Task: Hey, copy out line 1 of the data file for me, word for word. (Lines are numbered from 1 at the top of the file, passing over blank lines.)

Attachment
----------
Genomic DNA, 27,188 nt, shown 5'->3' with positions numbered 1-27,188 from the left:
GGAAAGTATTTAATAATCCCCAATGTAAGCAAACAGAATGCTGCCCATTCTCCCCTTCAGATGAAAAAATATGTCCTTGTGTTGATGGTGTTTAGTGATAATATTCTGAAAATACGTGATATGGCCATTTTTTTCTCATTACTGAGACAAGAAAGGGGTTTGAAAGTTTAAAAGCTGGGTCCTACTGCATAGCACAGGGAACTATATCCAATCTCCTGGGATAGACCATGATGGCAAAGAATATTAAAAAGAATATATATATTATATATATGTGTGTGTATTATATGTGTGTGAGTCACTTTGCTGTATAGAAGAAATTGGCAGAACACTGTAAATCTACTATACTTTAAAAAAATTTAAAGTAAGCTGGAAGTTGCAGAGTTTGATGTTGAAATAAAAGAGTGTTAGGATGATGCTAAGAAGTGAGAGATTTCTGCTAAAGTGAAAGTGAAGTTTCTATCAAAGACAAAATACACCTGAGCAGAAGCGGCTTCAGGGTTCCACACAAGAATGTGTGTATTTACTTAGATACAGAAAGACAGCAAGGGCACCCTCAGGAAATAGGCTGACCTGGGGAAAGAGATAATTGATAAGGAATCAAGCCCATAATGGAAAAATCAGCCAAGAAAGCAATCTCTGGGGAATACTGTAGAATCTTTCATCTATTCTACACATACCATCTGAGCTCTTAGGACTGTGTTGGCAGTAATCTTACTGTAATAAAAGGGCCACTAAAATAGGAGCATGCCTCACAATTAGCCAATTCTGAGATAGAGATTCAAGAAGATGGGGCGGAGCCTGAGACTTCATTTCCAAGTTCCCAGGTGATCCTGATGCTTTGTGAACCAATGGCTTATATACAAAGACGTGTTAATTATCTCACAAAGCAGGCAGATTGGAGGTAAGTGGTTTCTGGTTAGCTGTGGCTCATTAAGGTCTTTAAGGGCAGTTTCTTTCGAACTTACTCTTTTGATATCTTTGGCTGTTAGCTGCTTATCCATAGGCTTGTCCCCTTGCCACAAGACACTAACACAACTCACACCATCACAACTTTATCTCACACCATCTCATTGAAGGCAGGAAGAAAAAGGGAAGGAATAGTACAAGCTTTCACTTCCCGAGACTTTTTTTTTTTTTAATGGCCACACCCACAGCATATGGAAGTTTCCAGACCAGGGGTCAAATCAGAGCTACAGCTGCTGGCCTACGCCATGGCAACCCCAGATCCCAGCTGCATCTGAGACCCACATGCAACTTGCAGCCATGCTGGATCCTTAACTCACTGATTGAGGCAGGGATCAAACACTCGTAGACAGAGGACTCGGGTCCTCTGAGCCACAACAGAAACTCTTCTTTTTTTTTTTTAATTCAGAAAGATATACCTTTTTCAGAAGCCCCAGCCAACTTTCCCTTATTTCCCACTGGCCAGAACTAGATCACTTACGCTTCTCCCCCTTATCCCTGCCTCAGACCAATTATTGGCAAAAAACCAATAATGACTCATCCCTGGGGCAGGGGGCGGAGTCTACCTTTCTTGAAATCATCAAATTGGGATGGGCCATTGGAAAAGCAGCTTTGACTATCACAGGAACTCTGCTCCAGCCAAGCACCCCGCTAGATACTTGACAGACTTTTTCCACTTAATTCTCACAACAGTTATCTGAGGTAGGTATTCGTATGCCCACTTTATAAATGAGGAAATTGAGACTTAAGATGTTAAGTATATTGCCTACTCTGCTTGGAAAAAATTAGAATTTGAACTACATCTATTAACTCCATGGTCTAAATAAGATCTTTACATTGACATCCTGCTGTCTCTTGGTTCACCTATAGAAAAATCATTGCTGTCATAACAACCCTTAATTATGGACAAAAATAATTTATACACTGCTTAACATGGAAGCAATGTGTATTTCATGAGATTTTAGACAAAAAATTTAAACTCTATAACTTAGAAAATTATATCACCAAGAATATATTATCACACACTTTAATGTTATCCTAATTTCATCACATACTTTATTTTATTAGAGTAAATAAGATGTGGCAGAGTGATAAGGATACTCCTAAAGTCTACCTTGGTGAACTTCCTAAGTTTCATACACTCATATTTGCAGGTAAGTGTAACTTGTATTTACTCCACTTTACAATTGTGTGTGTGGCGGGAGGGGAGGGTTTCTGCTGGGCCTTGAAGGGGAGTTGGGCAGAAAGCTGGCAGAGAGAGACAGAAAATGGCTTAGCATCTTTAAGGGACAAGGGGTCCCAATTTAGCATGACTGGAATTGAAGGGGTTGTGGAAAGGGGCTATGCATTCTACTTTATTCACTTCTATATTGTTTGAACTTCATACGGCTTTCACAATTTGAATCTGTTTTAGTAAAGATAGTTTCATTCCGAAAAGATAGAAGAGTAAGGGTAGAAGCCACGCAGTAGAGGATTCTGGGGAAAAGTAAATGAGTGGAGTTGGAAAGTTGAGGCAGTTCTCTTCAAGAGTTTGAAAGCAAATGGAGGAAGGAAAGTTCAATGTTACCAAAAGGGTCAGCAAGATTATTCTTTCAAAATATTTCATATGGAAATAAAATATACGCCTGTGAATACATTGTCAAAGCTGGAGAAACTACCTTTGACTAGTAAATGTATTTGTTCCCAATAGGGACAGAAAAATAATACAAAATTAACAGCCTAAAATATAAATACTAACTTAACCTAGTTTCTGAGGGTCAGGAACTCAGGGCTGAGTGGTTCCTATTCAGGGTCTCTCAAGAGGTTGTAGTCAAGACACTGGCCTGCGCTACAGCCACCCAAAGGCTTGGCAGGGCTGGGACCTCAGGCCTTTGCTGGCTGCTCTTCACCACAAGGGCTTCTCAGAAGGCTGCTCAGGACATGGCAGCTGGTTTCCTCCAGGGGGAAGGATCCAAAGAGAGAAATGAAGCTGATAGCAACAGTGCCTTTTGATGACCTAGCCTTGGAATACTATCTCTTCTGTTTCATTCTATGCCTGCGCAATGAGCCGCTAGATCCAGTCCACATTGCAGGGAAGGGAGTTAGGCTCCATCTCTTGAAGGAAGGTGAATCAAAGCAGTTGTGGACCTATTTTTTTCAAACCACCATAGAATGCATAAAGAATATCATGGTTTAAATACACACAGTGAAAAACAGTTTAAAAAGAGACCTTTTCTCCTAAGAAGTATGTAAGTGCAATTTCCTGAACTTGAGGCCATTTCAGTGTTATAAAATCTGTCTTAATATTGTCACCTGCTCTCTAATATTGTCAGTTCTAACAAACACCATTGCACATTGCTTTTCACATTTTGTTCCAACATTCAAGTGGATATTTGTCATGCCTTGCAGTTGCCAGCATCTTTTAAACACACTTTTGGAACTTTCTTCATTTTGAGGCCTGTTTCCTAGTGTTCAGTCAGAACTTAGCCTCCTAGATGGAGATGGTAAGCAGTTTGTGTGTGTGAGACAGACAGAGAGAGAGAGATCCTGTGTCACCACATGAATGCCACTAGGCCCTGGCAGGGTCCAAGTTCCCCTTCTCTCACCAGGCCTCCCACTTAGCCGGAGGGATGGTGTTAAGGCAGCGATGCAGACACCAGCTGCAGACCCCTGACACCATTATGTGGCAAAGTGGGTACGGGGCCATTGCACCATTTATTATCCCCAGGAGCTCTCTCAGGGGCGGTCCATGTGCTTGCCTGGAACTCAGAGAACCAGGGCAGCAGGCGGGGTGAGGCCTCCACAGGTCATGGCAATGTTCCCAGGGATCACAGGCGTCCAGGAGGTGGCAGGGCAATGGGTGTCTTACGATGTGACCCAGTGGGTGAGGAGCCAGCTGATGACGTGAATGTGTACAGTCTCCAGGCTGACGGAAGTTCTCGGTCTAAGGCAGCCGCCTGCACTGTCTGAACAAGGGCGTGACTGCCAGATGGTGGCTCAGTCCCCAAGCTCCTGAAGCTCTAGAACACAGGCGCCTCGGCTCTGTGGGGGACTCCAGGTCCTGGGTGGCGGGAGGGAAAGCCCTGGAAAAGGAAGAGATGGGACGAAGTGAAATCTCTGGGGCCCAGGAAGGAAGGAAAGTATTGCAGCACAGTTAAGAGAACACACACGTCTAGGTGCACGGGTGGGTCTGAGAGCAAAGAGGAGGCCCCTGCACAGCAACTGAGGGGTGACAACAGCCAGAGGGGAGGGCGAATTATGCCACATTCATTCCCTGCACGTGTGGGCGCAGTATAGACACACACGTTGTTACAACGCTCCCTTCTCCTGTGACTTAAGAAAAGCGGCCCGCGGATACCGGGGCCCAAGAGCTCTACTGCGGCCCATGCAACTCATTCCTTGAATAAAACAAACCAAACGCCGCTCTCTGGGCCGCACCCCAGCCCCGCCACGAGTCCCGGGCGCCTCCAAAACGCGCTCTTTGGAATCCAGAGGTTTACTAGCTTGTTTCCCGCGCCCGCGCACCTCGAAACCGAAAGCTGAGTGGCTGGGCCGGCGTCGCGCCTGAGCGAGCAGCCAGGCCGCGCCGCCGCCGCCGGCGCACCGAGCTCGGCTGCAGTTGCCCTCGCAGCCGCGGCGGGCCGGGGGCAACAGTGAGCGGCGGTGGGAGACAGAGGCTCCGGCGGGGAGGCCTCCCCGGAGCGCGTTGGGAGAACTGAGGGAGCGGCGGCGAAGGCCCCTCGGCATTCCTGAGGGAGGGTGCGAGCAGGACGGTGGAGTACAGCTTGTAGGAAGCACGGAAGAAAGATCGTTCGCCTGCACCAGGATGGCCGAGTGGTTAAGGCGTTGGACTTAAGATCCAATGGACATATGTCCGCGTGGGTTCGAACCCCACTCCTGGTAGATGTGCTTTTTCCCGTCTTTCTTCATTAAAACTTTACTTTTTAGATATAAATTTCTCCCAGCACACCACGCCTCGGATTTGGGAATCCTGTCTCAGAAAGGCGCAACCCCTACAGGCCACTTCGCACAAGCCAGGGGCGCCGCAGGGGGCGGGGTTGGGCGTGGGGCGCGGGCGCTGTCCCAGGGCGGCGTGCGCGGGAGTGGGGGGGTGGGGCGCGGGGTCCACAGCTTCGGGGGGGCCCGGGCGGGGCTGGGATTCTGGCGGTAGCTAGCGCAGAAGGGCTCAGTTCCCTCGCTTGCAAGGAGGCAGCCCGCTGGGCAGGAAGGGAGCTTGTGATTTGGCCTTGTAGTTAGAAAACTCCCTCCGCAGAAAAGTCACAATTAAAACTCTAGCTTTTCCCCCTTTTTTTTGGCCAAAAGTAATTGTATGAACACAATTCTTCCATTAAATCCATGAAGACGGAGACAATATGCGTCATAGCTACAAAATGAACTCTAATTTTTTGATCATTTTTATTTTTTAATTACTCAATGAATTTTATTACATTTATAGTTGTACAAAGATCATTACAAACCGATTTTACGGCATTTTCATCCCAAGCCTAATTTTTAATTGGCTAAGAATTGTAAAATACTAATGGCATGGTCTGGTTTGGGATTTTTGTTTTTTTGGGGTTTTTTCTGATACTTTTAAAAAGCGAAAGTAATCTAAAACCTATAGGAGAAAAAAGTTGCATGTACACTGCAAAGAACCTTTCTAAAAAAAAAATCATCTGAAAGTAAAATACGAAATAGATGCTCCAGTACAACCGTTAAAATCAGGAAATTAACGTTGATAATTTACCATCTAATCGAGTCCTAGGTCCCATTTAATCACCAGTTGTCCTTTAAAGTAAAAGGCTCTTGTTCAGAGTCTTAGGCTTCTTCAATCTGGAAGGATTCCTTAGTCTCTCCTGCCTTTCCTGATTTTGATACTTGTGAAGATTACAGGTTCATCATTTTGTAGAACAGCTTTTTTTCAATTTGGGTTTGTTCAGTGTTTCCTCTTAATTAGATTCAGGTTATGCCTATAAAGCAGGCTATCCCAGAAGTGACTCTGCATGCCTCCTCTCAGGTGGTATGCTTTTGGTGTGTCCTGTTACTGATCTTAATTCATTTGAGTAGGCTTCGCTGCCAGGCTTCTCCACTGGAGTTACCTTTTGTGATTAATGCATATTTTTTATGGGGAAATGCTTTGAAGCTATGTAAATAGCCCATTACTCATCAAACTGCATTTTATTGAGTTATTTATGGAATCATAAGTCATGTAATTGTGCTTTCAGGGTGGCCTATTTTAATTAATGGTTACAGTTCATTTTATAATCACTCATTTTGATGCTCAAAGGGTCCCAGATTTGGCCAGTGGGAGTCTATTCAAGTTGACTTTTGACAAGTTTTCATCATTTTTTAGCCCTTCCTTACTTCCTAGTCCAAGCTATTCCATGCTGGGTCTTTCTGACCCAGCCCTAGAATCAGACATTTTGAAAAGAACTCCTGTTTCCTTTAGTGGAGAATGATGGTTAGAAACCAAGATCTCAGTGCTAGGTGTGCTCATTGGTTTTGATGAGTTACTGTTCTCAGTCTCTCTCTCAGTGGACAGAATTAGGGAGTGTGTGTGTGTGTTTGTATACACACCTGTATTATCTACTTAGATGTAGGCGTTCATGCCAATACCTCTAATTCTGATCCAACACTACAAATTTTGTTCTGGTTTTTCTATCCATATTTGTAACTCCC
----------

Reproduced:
Genomic DNA, 27,188 nt, shown 5'->3' with positions numbered 1-27,188 from the left: